There are a number of global health policy controversies ongoing, with of course the NCD commotion being one of them. Last week, this newsletter already featured a few BMJ articles on the upcoming UN summit, and this week a Lancet editorial stresses it’s time for action.
Sarah Boseley also had her say in the Guardian, and there’s a very nice comment by Colvin in Globalization and Health on HIV/AIDS, chronic diseases and globalization. Make sure you also check out Global Health magazine, as the new issue is dedicated to NCDs. The article on the tensions around NCDs is just one of the must-reads. I hope all this NCD commotion in the journals will inspire some of the global health ‘big shots’ to “do a Jeffrey Sachs” in the coming days and weeks, i.e. try to influence public opinion in their respective countries and beyond, by writing an op-ed. If all of us spent just 5 % of our time doing that (or at least trying), the world would probably be more “global health-minded”.
Then there’s the next episode in the “PBF or not PBF: that’s the question” debate. The new WHO Bulletin issue organized a roundtable on the issue, linked to a (rather critical) article by Ireland et al. Ireland and colleagues commented on an earlier article in the Bulletin by Meessen et al., on the PBF approach as a tool to reform health systems in LICs. It’s not exactly Shakespeare, but it’s a lovely discussion, nevertheless. (And then I don’t even want to go into some of the paragraphs of discussants that didn’t make the final cut, for reasons only the WHO Bulletin editors know 🙂 )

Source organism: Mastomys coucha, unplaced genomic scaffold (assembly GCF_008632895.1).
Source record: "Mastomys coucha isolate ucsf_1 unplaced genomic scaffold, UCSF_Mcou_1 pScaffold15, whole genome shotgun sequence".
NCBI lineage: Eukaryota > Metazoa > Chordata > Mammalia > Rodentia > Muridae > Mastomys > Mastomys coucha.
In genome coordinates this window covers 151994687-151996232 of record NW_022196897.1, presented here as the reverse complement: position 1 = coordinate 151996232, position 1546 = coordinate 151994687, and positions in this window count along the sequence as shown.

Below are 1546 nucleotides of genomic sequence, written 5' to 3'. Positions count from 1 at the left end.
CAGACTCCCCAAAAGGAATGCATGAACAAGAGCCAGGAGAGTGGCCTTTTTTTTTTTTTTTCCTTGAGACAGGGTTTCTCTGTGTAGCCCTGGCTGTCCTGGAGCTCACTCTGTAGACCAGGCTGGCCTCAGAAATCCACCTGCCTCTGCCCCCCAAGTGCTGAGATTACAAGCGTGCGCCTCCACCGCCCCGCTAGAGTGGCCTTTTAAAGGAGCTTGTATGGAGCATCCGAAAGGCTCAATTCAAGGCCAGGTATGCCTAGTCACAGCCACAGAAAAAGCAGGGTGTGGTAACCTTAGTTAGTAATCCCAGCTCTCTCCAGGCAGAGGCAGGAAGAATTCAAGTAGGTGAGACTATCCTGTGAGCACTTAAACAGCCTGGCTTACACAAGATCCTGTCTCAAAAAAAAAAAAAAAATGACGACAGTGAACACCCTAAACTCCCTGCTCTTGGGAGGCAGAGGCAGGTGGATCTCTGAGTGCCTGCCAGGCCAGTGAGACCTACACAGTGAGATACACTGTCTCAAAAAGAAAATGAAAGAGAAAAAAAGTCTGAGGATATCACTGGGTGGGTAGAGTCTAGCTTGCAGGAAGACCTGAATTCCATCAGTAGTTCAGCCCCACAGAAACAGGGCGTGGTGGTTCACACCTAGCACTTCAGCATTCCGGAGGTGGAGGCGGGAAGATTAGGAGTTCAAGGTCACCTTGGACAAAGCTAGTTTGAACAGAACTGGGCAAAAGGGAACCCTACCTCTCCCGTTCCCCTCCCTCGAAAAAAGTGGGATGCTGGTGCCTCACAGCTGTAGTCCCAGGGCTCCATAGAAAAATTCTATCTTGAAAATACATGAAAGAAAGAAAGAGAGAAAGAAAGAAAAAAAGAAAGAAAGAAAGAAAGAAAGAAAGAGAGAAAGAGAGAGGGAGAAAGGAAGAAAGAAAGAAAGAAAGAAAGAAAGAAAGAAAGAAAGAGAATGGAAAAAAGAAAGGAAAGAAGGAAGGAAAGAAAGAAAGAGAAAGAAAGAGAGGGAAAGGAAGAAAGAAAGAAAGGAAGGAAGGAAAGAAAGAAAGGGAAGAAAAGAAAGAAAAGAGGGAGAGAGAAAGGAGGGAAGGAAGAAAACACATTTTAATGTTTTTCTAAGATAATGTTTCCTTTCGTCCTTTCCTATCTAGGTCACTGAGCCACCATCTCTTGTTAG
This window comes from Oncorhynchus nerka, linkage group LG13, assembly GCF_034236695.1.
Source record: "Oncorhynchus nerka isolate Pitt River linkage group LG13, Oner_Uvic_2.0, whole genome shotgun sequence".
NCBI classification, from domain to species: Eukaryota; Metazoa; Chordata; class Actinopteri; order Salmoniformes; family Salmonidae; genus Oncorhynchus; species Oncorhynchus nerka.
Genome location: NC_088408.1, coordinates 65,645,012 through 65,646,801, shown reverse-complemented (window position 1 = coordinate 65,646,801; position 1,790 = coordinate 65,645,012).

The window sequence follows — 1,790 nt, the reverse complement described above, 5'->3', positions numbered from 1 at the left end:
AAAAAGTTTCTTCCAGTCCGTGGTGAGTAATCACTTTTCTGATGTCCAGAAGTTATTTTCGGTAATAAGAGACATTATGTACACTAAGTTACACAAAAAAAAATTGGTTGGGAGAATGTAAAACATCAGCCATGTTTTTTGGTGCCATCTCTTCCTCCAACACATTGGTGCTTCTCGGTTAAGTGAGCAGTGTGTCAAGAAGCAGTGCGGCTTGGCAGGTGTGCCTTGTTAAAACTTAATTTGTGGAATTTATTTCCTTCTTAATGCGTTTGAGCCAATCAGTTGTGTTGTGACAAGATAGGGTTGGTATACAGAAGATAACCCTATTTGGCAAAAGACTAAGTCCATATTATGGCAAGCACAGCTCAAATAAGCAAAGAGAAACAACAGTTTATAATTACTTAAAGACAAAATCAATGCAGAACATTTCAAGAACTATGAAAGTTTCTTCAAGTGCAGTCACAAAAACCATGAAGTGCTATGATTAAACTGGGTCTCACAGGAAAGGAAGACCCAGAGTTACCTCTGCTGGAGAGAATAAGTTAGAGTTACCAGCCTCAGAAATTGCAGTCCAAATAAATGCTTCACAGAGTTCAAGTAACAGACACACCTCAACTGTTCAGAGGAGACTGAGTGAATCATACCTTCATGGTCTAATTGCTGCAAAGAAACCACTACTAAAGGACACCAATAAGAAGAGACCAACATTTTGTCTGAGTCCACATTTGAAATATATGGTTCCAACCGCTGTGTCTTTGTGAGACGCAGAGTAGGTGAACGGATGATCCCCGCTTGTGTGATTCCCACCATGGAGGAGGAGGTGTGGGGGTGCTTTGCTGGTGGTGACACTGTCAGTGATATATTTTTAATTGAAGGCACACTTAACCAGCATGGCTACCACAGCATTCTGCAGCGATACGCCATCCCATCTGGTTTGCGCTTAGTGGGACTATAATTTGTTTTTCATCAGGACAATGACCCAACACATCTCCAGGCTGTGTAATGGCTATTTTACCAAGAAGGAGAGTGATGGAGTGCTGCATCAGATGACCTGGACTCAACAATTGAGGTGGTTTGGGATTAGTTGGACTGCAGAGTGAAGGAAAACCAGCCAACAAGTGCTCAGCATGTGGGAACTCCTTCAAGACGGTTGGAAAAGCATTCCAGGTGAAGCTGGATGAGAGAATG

Finally, the Lancet also dedicates much of this week’s issue to 9/11 and the (national and international) short-term and long-term health consequences of the terrorist attacks. Of course, that’s not just a global health discussion. In any case, the Lancet editorial and (even more so) the Offline contribution by Richard Horton mince no words. For example, while acknowledging PEPFAR, Horton assesses George W. Bush basically like this: “A man whose government launched wars that resulted in the deaths (not saving) of hundreds of thousands of civilian lives is now able to bask in the admiring light of the UN, an institution whose values and ideals were so badly undermined by his administration’s policies.” I’ve never been a fan of Dubya but still, interventions like these are always going to be controversial (see Libya now, or Syria). Unfortunately, politicians never have the benefit of hindsight when taking decisions. “Non-interference” – many of the European countries’ decision then, just like China’s or Russia’s now (for the Libya intervention) – can be a justified option. But let’s face it, non-interference is just as controversial as ‘going in’, and rationales for not interfering are usually equally murky. I didn’t understand Chirac and Schröder, back then. But that’s just me. And granted, as an Iraqi citizen, I would probably have an entirely different view.